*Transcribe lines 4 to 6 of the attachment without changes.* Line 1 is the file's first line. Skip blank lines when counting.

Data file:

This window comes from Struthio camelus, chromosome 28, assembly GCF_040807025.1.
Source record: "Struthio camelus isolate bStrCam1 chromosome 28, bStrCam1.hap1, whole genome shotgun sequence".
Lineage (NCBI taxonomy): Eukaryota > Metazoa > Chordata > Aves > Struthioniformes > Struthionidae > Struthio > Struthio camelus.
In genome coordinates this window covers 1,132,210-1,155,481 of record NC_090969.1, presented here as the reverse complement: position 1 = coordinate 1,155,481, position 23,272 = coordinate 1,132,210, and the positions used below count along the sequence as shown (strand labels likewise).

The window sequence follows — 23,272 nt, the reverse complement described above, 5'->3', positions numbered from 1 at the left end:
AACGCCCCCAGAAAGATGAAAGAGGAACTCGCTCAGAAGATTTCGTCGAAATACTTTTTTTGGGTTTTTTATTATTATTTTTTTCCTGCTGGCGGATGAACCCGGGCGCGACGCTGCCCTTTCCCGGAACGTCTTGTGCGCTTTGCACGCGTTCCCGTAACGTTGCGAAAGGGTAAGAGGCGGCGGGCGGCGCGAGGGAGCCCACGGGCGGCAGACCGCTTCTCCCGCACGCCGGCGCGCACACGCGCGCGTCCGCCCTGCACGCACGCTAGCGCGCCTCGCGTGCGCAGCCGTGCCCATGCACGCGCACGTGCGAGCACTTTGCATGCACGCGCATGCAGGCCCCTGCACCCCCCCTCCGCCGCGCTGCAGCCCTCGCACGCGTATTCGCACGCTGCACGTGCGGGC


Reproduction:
In genome coordinates this window covers 1,132,210-1,155,481 of record NC_090969.1, presented here as the reverse complement: position 1 = coordinate 1,155,481, position 23,272 = coordinate 1,132,210, and the positions used below count along the sequence as shown (strand labels likewise).

The window sequence follows — 23,272 nt, the reverse complement described above, 5'->3', positions numbered from 1 at the left end:
AACGCCCCCAGAAAGATGAAAGAGGAACTCGCTCAGAAGATTTCGTCGAAATACTTTTTTTGGGTTTTTTATTATTATTTTTTTCCTGCTGGCGGATGAACCCGGGCGCGACGCTGCCCTTTCCCGGAACGTCTTGTGCGCTTTGCACGCGTTCCCGTAACGTTGCGAAAGGGTAAGAGGCGGCGGGCGGCGCGAGGGAGCCCACGGGCGGCAGACCGCTTCTCCCGCACGCCGGCGCGCACACGCGCGCGTCCGCCCTGCACGCACGCTAGCGCGCCTCGCGTGCGCAGCCGTGCCCATGCACGCGCACGTGCGAGCACTTTGCATGCACGCGCATGCAGGCCCCTGCACCCCCCCTCCGCCGCGCTGCAGCCCTCGCACGCGTATTCGCACGCTGCACGTGCGGGC